One Real Estate Agent Blows The Whistle On Another

Posted on May 25, 2009 by | 6 Comments

Tim O'Dwyer M.A., LL.B OPINION
by Tim O’Dwyer M.A., LL.B
Consumer Advocate

Real Estate Encyclopedia


Some agents seem to delight in making it difficult for novice home-buyers, as the story below reveals.  The whistle-blowing agent here was not known to me and his detailed account arrived completely unsolicited.  I subsequently phoned him and suggested that, for what it might be worth, he should personally report the whole matter to the Office of Fair Trading.  But don’t hold your breath, I added.One Real Estate Agent Blows The Whistle On Another

“Your article The Battle Of Multiple Offers  has motivated me to forward details of my recent experience of unprofessional behaviour.

I am the principal of an agency on the Gold Coast.  I have been selling real estate on the Gold Coast for the past 13 years.

As real estate agents, I believe we are often prone to disassociate ourselves from experiences of unethical and unprofessional conduct by our peers, due in part to the “lame duck” perception of our regulating body.  But more importantly to the fact that we are loath to take on the confrontation of a tribunal hearing and also recognise that some of our own office procedures and administration may very well be proven to be less than perfect.

Last Wednesday, I received an enquiry from a lady about a home we had advertised in a real estate magazine.  I advised her that the property had been sold.  In further conversation with her, I discovered that she and her husband were first home-buyers and approved for finance up to $300,000.  They were finding it almost impossible to purchase a property on the Gold Coast for themselves and their two children.

I informed her we currently had nothing suitable for her on our books, but made a commitment that I would endeavour to find this family a property within their budget.

Within a couple of days, I contacted the wife by phone about a property listed at $259,000 by another Coast agency.  I advised her to contact that agency direct, as I did not see how a shared commission would be in her best interest.  She promptly phoned the agency, was given the address of the property and completed a “drive-by”.

The subsequent anguish and humiliation inflicted upon this lady and her husband after her next contact with that agency is an indictment of our industry and I find myself unavoidably seeking redress on their behalf…”

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  • http:// says:

    I sincerely hope you managed to put your anger aside and and actually did something constructive to help these people to find a home! NO? Oh well! You did your best!

  • Monika Bonet says:

    This article is so true, as a Principal of an Agency in Glenelg in SA, I have had similar experiences with referrals to other agencies for both sales and property management. In the latter case, we are so short of rentals here in Glenelg that often if we have not got any suitable property to rent, we will refer our tenants looking for property to an advertised rental with another agency… and it often backfires because not all agencies are courteous to tenants looking for property. As agents we have got to all lift our game because we are in a service industry and bad service reflects on the industry as a whole.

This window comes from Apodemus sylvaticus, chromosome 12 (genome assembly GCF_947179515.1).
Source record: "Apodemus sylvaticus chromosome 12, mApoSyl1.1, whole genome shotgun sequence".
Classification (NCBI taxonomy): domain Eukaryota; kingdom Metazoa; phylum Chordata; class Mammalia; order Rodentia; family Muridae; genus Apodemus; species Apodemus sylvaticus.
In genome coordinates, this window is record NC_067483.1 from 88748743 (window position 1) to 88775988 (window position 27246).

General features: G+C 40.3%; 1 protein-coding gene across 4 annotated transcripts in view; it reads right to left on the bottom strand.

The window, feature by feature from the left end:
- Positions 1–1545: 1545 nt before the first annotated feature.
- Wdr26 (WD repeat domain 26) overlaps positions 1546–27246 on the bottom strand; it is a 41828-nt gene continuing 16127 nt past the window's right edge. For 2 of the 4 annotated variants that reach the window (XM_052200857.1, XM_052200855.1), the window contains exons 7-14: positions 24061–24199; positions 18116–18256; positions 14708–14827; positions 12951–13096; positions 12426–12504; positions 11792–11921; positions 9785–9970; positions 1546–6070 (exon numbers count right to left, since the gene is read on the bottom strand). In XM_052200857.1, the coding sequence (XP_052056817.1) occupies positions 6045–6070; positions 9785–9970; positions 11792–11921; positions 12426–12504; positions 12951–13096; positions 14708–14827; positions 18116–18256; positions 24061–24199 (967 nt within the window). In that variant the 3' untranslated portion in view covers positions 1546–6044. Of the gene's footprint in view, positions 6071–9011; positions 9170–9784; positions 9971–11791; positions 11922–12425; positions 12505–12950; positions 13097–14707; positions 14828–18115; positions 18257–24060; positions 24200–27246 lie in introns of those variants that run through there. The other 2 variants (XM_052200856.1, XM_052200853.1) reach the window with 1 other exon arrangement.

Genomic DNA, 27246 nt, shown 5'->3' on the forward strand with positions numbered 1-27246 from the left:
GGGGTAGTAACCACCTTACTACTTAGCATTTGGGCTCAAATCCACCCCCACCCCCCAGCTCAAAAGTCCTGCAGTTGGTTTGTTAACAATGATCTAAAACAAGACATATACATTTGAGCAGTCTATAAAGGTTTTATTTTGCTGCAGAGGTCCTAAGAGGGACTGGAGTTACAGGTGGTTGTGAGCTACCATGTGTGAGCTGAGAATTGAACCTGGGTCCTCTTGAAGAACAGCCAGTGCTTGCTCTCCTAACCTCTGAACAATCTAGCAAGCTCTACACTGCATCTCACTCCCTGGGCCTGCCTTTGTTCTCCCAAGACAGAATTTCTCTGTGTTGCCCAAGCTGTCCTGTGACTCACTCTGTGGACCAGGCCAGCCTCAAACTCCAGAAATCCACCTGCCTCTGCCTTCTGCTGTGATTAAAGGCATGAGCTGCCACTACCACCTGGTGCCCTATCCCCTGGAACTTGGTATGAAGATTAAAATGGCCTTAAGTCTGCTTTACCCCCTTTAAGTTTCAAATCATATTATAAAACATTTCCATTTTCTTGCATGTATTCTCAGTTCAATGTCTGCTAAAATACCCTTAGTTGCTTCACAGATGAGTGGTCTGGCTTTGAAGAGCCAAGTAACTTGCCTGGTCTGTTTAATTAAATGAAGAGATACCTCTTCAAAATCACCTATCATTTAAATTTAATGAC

This is a great article that hit home with me.


  • Unfortunately this happens a lot, you really need to know another agency, or infact any business at all before referring somebody to them.

  • http:// says:

    I had a terrible experience with a real estate agent in Mitchell Qld, when I stopped for a coffee and sandwich.
    I casually mentioned that maybe the house I wanted to inspect in the town may not meet the bank valuation in these testing times. I had been told this also by another agent. This woman was not engaged by myself, I already had an agent.
    She was cooking at the griller in a service station and FLEW AT ME, snarling and hissing that she had been selling real estate in the area and no houses had ever fallen over; who told me this, blah, blah, blah.
    Yes, I have complained to her principal, and at the end of the day, I never asked her for advice, is she for REAL!!!!!!!
    What an image for the real estate industry!!!!!!!!

  • http:// says:

    What a successflu rep; “cooking at a griller in a service station”LOL!!! Not only does she have a bad attitude and temper, but she is so successful that she has to rely on a second income. As a sales consultant and previous agency owner with 14 years experience, I have always believed that it should be illegal for real estate consultants to have a second job; this may just get rid of some of the would be if they could be’s and lift the professionalism of our industry.

  • http:// says:

    I was sitting at in a restaurant the other week in Perth and over heard two real estate agents talking about how to steal clients from other agents within an apartment complex. they were also complaining about the cost of real estate advertising with companies such as I was sickened to hear this sort of chat from agents. i know they have to carve out a living as well as anyone else but this made my gut turn.

    so far as advertising is concerned, why dont they try alternatives such as which is free for agents to advertise property? i dont get it, they had the gall to charge me $1,200 for advertising my property on realestate .com and their are other comapnies out their that will give them free advertising. further, there out there planning to rip each other off and who is the overall loser? the buyer and seller. these guys shouldnt be practicing real estate sales.

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